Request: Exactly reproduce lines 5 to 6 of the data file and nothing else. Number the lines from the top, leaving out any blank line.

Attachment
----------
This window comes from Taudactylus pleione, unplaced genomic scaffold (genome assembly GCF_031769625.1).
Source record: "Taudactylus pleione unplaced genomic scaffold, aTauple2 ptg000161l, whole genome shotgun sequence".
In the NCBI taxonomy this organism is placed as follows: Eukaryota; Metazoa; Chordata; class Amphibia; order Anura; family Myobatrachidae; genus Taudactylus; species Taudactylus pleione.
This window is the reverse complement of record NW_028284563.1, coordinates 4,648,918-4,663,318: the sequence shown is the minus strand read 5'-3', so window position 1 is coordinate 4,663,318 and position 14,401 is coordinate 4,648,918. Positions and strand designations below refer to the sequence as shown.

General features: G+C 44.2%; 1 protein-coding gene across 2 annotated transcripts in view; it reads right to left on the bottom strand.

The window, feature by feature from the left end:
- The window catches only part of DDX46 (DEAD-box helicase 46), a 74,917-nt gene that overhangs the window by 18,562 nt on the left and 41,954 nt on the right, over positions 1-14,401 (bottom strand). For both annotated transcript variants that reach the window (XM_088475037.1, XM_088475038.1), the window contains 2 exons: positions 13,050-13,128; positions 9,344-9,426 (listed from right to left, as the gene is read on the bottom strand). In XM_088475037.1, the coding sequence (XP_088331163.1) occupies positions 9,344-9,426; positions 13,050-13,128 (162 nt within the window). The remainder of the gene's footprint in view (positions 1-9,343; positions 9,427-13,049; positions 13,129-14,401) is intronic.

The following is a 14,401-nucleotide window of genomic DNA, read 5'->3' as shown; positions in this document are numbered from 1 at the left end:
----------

General features: G+C 44.2%; 1 protein-coding gene across 2 annotated transcripts in view; it reads right to left on the bottom strand.

The window, feature by feature from the left end: